In the process of brainstorming a solution to a problem, it is undeniable that both critical thinking and creativity are necessary and complementary. In many ways, creative thinking can be considered divergent thinking. It is the process by which we generate new ideas, imagine possibilities, and find relationships among seemingly unrelated concepts. Therefore, Critical Thinking would be the convergent process where we narrow down which of those new ideas will work best given realistic constraints and resources.
It is no surprise that research has established a positive correlation between critical thinking and creativity (between .25 and .30) and the combination of critical thinking and creative thinking is considered “good thinking.”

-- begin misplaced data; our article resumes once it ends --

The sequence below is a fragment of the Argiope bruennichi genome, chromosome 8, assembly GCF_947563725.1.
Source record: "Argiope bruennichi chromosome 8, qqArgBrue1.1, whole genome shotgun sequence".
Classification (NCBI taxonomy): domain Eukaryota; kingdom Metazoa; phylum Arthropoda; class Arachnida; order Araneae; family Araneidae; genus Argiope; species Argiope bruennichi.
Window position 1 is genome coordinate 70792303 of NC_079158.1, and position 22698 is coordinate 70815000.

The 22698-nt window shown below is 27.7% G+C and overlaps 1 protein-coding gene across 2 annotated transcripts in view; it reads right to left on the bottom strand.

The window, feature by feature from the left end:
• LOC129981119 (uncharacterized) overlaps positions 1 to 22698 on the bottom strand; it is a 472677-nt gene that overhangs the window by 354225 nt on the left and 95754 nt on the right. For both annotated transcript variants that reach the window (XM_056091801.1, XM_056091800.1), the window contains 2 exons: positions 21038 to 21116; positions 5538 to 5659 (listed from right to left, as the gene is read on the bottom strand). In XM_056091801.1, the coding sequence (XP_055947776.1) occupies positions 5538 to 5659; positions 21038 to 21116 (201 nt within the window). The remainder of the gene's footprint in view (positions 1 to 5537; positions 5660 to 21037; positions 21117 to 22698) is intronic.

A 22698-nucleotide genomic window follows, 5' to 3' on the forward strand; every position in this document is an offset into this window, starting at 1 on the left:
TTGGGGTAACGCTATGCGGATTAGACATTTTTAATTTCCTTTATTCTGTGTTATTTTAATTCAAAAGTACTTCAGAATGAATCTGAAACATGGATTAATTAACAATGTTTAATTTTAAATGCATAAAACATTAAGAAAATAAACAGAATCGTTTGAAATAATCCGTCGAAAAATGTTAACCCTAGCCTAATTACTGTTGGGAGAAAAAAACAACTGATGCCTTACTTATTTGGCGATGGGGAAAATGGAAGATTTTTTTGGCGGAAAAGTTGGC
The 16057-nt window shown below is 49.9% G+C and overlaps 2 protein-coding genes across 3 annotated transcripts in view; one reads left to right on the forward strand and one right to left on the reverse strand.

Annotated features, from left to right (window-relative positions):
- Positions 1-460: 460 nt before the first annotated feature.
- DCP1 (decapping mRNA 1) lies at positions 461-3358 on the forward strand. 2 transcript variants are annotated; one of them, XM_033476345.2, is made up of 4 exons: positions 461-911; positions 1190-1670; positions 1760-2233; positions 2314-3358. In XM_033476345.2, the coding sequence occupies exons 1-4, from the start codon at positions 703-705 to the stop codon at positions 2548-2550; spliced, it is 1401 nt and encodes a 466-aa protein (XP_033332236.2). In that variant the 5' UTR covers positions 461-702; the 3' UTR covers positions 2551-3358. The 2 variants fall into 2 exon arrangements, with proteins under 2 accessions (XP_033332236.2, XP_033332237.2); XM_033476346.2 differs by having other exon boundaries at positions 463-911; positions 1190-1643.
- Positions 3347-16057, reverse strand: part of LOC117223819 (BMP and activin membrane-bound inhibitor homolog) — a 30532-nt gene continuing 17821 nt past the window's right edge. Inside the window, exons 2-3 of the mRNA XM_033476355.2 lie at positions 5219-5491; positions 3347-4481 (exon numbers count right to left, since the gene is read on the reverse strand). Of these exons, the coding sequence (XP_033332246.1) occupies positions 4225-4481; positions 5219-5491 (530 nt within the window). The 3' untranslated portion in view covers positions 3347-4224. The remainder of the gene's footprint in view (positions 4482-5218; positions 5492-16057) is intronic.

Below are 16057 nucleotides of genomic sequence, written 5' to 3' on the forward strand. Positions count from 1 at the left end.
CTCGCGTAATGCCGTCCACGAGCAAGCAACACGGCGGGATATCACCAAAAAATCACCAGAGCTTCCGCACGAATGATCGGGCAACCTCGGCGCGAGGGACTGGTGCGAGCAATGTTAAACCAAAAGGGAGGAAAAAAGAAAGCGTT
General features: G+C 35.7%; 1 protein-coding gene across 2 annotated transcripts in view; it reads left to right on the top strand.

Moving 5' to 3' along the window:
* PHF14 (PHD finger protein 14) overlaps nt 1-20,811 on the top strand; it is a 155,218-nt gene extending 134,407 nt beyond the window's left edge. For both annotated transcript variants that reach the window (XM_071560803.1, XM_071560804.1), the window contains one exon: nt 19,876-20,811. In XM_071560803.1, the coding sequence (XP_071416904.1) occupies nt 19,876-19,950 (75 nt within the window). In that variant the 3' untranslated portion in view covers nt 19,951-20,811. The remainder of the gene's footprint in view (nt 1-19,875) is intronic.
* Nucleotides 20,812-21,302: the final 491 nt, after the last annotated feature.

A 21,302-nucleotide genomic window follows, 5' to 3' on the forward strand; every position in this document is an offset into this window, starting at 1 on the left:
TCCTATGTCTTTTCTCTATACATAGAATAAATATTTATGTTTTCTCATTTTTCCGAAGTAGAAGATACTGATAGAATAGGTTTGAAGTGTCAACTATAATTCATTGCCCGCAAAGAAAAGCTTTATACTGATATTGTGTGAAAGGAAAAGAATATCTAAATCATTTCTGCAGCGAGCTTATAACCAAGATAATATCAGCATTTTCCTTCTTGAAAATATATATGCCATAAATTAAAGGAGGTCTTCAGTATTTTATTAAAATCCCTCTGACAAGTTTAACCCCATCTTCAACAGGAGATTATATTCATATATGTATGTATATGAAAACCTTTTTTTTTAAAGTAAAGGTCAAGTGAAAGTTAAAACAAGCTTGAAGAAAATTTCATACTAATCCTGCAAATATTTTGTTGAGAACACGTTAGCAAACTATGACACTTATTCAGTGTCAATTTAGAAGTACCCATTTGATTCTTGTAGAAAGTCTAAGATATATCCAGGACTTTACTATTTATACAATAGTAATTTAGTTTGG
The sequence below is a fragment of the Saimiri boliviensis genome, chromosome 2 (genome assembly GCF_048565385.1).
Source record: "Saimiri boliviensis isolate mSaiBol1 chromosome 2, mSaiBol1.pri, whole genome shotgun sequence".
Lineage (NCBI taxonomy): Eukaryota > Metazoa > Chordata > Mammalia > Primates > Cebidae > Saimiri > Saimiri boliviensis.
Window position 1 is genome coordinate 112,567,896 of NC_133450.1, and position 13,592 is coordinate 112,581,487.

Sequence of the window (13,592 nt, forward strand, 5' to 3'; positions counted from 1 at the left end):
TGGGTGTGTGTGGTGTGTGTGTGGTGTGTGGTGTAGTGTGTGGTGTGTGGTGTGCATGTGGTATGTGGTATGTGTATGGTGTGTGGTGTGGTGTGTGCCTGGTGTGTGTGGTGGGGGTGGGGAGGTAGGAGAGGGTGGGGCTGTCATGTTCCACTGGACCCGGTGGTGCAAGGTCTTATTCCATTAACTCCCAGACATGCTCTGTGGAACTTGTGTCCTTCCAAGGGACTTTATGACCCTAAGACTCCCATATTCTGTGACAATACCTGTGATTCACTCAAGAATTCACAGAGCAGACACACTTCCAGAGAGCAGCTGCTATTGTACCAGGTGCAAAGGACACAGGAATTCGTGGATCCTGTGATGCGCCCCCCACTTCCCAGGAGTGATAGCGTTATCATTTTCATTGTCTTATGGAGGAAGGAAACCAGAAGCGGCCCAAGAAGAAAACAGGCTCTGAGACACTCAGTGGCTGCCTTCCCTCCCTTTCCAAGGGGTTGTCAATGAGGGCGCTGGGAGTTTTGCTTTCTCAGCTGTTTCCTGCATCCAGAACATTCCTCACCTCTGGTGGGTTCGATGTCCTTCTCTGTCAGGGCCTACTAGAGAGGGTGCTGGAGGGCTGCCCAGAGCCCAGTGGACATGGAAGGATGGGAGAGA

However, it is possible to have stronger skills in one style of thinking over another. So, if you could only choose one, which would you choose? Would you rather be known as a critical thinker or a creative thinker? Better yet, if you had to hire a new employee, which would you choose:
- The Critical Thinker who scores extremely well in critical thinking assessments, but lacks the creativity to generate new ideas and productively brainstorm, or
- The Creative Thinker who is know for her originality and flexibility, but lacks the ability to reason and analyze which ideas will be successful/well-received.
Which do you feel would be easier to train? Which skill is more important for overall success?
Which employee would you hire?
Editor’s Note: Breanne Harris is the Solutions Architect for Pearson TalentLens. She works with customers to design selection and development plans that incorporate critical thinking assessments and training. She has a Master’s degree in Organizational Psychology and has experience in recruiting, training, and HR consulting. She is the chief blogger for Critical Thinkers and occasionally posts at ThinkWatson. Connect with her on LinkedIn and Twitter for more of her thoughts.